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Review

Cancer Research Frontiers. 2017; 3(1): 64-71. doi: 10.17980/2017.64

Primary Percutaneous Coronary Interventions in Cancer Patients

Cezar Iliescu1, Despina Tsitlakidou2, Dana Elena Giza1, Konstantinos Marmagkiolis 3

  • 1- The Department of Cardiology, the University of Texas MD Anderson Cancer Center, Houston, TX, USA. ciliescu@mdanderson.org, DEGiza@mdanderson.org
  • 2- Wayne State University, Detroit, MI, USA, despina1023@gmail.com
  • 3- Florida Hospital, Pepin Heart Institute, Tampa, FL, USA, marmagiolis@gmail.com

 

*Corresponding author: Konstantinos Marmagkiolis MD, MBA, FACC, FSCAI, Florida Hospital, Pepin Heart Institute, Tampa, FL, USA. 3100 E Fletcher Ave, Tampa, FL 33613. Email: c.marmagiolis@gmail.com

Citation: Cezar Iliescu, et al. Primary Percutaneous Coronary Interventions in Cancer Patients. Cancer Research Frontiers. 2017; 3(1): 64-71. doi: 10.17980/2017.64

Copyright: @ 2017: Cezar Iliescu, et al. This is an open-access article distributed under the terms of the Creative Commons Attribution License, which permits unrestricted use, distribution, and reproduction in any medium, provided the original author and source are credited.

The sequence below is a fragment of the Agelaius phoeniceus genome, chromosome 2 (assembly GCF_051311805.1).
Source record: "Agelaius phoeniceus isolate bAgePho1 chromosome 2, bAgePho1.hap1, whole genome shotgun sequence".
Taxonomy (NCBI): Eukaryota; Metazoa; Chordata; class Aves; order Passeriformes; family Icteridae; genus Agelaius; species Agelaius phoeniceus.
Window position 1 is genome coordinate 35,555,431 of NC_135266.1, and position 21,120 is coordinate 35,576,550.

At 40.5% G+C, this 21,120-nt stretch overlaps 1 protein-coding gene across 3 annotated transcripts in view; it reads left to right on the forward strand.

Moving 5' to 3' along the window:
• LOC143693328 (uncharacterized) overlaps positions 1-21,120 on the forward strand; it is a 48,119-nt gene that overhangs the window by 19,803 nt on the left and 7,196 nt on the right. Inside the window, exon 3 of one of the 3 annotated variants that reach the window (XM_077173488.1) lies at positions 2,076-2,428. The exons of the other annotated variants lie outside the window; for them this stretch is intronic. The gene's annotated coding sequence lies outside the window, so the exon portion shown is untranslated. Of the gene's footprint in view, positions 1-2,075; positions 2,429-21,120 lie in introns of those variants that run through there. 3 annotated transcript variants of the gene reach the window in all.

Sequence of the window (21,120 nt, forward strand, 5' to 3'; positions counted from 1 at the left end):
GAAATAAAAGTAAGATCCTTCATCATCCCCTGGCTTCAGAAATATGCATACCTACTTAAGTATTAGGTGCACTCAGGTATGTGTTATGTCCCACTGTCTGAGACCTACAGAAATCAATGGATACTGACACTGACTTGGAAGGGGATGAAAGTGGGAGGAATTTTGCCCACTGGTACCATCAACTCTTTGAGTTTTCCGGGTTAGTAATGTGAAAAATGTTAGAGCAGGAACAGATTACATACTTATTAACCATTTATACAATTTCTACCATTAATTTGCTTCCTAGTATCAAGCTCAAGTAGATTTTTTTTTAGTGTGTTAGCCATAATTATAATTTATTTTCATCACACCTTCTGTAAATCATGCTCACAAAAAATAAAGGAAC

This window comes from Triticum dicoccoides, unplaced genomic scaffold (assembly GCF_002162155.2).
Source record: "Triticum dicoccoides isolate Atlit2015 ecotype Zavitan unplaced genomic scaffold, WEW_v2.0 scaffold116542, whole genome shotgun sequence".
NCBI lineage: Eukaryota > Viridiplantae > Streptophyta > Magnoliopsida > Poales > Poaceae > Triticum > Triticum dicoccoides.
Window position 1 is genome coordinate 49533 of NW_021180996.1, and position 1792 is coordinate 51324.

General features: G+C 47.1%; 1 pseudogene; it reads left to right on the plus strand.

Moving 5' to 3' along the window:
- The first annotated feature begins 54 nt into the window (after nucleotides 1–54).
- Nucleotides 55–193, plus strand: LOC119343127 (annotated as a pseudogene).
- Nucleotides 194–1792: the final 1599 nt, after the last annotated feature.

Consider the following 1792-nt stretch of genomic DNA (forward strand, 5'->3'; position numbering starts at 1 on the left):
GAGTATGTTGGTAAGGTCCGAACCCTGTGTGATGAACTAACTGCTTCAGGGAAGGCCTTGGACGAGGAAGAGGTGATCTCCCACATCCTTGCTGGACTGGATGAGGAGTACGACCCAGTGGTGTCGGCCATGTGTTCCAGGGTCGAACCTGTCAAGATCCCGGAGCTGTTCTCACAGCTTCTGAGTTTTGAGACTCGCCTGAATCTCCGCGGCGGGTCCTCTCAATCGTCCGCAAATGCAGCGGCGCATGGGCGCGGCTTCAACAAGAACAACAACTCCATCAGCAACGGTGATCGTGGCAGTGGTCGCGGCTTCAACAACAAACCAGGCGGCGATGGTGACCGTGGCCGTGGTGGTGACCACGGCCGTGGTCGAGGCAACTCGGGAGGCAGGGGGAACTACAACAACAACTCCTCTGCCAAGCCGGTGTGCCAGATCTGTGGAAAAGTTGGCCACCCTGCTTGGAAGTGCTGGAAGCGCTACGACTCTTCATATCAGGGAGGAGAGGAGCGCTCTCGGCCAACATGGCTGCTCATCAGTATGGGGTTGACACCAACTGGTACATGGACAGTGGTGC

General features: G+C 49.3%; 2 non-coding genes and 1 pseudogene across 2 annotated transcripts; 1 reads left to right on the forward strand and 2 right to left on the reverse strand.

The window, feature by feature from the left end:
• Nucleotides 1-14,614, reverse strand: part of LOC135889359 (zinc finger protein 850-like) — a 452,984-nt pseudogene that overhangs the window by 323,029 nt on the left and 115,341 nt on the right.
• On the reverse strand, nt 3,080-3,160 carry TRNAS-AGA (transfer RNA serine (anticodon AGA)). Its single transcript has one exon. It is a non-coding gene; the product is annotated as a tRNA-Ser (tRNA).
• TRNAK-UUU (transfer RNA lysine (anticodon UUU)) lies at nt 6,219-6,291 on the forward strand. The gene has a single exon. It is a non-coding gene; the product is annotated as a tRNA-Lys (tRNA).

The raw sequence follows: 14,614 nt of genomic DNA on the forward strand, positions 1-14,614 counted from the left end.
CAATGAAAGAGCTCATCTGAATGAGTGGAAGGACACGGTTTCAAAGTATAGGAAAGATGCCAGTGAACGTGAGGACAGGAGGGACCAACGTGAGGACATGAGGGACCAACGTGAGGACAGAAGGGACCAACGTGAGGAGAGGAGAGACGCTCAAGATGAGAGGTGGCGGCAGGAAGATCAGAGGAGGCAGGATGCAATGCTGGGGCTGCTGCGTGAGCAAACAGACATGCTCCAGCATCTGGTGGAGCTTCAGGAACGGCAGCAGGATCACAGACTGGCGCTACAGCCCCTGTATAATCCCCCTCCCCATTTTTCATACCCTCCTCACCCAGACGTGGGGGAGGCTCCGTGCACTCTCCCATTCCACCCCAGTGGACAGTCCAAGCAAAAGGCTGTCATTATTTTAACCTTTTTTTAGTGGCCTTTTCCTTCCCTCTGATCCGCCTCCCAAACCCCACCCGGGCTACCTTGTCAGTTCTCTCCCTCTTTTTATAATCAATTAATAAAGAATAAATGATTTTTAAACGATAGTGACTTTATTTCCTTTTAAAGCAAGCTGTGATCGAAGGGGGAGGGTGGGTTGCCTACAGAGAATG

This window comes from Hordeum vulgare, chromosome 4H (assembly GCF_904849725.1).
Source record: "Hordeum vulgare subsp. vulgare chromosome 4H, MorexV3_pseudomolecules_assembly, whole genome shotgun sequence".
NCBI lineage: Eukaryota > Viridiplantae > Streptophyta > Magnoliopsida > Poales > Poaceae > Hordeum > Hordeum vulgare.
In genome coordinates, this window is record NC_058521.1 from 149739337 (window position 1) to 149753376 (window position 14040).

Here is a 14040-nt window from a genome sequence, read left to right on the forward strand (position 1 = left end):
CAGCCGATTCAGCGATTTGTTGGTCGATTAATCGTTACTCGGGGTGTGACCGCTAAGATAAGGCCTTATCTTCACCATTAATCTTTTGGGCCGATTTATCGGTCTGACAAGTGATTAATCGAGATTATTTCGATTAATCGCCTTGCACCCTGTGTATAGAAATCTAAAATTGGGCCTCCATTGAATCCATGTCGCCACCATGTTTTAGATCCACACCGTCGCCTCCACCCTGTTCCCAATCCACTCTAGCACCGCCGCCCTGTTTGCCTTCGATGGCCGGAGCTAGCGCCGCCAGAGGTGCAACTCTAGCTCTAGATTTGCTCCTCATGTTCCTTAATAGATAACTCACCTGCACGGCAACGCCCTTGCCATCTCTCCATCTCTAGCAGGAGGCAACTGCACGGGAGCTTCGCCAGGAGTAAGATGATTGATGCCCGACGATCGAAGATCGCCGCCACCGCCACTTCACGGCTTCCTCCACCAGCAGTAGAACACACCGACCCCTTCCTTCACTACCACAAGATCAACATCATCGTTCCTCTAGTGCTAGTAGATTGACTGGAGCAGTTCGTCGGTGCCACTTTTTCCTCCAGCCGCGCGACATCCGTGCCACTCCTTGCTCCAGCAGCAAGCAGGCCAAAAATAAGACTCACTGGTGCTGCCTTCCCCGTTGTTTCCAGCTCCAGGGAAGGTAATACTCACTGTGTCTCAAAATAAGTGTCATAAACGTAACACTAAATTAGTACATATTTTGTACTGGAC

Competing Interests: The authors declare no competing financial interests.

Received Nov 6, 2016; Revised Mar 27, 2017; Accepted Apr 4, 2017. Published Jun 1, 2017

 

Abstract

Cardiovascular disease and cancer increasingly coexist, therefore optimum management is required in order to treat the underlying malignancy and to reduce morbidity and mortality associated with cardiovascular diseases. Primary PCI in patients with active cancer and coronary artery disease presents particular challenges for clinicians. Special considerations include radiation and chemotherapy-induced vascular damage, primary or secondary thrombocytopenia, presence of coagulopathies, vascular access complications and increased risk of stent thrombosis. Although PCI is performed in a minority of cancer patients, it is not associated with worse long‐term cardiovascular outcomes. Conservative management of ACS in cancer patients offers poor survival rates. In the majority of cancer patients with acceptable prognosis or cancer survivors, well planned and performed PCI is probably the best option.

Key Words: PCI, STEMI, NSTEMI, myocardial infarction, coronary artery disease, cardiovascular disease

 

 

 

 

 

 

 

 

 

 

 

 

 

 

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